The Rise of Black Consciousness
Steve Biko and the South African Students' Organisation
With the ANC and the PAC banned and African political activity officially limited to government-appointed bodies in the homelands, young people sought alternative means to express their political aspirations. In the early 1960s, African university students looked to the multiracial National Union of South African Students (NUSAS) to represent their concerns, but, as this organization adopted an increasingly conservative stance after Vorster's crackdown, they decided to form their own movement. Led by Steve Biko, an African medical student at the University of Natal, a group of black students established the South African Students' Organisation (SASO) in 1969 with Biko as president. Biko, strongly influenced by the writings of Lembede and by the Black Power movement in the United States, argued that Africans had to run their own organizations; they could not rely on white liberals because such people would always ally in the last resort with other whites rather than with blacks. He argued that blacks often oppressed themselves by accepting the second-class status accorded them by the apartheid system, and he stressed that they had to liberate themselves mentally as well as physically. He rejected, however, the use of violence adopted by the ANC and the PAC in the early 1960s and emphasized that only nonviolent methods should be used in the struggle against apartheid.
Biko's message had an immediate appeal; SASO expanded enormously, and its members established black self-help projects, including workshops and medical clinics, in many parts of South Africa. In 1972 the Black Peoples' Convention (BPC) was set up to act as a political umbrella organization for the adherents of black consciousness. Although the government had at first welcomed the development of black consciousness because the philosophy fit in with the racial separation inherent in apartheid, it sought to restrict the activities of Biko and his organizations when these took a more overtly political turn. In 1972, SASO organized strikes on university campuses resulting in the arrest of more than 600 students. Rallies held by SASO and the BPC in 1974 to celebrate the overthrow of Portuguese colonialism in Angola and Mozambique resulted in the banning of Biko and other black consciousness leaders and their arraignment on charges of fomenting terrorism.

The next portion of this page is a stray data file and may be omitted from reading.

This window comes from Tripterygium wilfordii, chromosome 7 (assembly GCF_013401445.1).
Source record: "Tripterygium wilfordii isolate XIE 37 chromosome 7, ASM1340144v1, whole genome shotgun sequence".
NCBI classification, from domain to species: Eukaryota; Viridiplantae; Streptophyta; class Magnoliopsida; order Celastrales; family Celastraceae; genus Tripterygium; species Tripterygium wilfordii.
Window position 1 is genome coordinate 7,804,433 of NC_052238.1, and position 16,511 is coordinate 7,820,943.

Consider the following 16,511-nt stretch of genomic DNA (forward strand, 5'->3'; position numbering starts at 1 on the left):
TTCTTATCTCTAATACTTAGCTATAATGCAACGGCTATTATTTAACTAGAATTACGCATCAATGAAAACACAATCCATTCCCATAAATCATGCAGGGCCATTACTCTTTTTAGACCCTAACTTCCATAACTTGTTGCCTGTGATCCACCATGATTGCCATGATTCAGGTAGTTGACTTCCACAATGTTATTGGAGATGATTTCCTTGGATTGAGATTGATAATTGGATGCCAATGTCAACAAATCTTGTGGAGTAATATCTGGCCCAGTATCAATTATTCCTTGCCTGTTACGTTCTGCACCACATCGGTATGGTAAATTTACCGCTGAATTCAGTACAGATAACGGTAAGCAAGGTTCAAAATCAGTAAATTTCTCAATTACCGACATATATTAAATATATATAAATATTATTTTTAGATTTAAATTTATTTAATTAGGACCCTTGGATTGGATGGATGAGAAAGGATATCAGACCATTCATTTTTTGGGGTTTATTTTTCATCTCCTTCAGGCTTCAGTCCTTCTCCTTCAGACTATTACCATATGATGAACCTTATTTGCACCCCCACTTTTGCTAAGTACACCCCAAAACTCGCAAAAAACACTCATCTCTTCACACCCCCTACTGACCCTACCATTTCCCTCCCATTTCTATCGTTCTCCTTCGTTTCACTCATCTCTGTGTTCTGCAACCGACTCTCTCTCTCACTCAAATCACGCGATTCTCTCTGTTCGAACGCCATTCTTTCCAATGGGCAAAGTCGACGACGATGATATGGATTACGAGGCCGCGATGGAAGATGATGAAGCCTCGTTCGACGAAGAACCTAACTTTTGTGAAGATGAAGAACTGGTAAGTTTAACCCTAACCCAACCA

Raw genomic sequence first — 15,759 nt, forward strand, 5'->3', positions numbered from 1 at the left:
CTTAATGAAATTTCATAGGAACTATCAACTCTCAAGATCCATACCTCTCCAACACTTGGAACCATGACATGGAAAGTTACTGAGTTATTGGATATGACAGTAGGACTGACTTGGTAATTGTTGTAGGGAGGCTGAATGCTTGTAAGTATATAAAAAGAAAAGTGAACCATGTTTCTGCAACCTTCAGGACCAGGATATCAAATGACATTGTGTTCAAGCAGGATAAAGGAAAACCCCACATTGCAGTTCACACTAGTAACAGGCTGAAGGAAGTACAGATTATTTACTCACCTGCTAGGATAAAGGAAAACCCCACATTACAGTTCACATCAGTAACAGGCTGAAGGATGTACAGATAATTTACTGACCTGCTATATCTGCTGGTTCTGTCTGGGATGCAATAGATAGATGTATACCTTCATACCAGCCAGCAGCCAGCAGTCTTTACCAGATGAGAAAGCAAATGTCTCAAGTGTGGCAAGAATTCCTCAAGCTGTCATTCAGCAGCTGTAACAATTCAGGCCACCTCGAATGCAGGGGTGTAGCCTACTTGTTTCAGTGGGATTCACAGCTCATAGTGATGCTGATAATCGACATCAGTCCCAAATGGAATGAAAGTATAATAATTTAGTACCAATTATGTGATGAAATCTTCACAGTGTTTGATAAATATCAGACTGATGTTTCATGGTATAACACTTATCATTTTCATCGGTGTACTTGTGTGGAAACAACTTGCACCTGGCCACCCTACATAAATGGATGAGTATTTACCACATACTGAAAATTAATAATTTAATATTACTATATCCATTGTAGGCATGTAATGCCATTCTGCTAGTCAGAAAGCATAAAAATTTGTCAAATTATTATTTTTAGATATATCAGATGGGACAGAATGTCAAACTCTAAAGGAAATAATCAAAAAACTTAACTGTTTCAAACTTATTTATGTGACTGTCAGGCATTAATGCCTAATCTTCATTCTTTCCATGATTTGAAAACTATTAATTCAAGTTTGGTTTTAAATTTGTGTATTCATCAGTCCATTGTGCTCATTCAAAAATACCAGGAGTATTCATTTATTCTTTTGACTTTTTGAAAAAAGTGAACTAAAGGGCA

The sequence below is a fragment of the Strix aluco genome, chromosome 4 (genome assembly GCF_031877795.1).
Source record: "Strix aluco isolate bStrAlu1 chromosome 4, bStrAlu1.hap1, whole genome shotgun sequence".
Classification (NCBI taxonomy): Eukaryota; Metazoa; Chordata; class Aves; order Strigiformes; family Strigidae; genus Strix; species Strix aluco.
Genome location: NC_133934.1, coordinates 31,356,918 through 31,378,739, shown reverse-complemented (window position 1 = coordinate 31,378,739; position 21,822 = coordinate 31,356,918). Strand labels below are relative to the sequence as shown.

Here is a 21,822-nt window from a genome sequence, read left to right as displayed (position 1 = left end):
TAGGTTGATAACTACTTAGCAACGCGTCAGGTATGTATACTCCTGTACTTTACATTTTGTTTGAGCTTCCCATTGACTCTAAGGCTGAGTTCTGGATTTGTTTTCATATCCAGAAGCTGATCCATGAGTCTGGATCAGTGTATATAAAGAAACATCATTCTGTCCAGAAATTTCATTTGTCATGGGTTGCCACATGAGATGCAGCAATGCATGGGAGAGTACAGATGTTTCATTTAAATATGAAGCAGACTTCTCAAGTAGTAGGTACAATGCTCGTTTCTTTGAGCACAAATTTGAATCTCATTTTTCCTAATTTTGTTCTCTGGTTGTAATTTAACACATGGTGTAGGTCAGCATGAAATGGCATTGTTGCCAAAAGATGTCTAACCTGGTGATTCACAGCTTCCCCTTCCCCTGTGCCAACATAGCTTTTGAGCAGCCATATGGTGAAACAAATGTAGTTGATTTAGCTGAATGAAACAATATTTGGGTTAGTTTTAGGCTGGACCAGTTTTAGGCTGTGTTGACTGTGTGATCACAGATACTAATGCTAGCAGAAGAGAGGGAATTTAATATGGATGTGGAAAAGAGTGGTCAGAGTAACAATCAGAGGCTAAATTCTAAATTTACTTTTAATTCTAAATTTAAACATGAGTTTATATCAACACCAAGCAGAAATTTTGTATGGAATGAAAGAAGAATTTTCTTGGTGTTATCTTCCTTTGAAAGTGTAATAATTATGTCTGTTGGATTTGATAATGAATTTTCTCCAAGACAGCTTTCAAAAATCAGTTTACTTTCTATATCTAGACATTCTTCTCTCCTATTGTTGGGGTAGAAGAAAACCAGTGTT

In 1974 the newly appointed minister of Bantu education, Michael C. Botha, and his deputy, Andries Treurnicht, decided to enforce a previously ignored provision of the Bantu Education Act that required Afrikaans to be used on an equal basis with English as a medium of instruction. A shortage of Afrikaans teachers and a lack of suitable textbooks had resulted in English and African languages being used as the languages of instruction. Because Afrikaans was identified by Africans, especially by the young and by those sympathetic to black consciousness, as the language of the oppressor, opposition to this new policy grew throughout 1975 and into 1976. Some African school boards refused to enforce the policy and saw their members dismissed by the government. Students began to boycott classes.
On June 16, 1976, hundreds of high-school students in Soweto, the African township southwest of Johannesburg, marched in protest against having to use Afrikaans. The police responded with tear gas and then with gunfire that left at least three dead and a dozen injured. The demonstrators, joined by angry crowds of Soweto residents, reacted by attacking and burning down government buildings, including administrative offices and beer halls. The government sent in more police and troops and quelled the violence within a few days but at the cost of several hundred African lives.
Similar outbreaks occurred elsewhere in South Africa, and violence continued throughout the rest of 1976 and into 1977. By February 1977, official figures counted 494 Africans, seventy-five coloureds, one Indian, and five whites killed. In August of that year, Steve Biko, who had been held in indefinite detention, died from massive head injuries sustained during police interrogation. By that time, SASO and the BPC had been banned and open black resistance had been brought to a halt.
SOURCE: Area Handbook of the US Library of Congress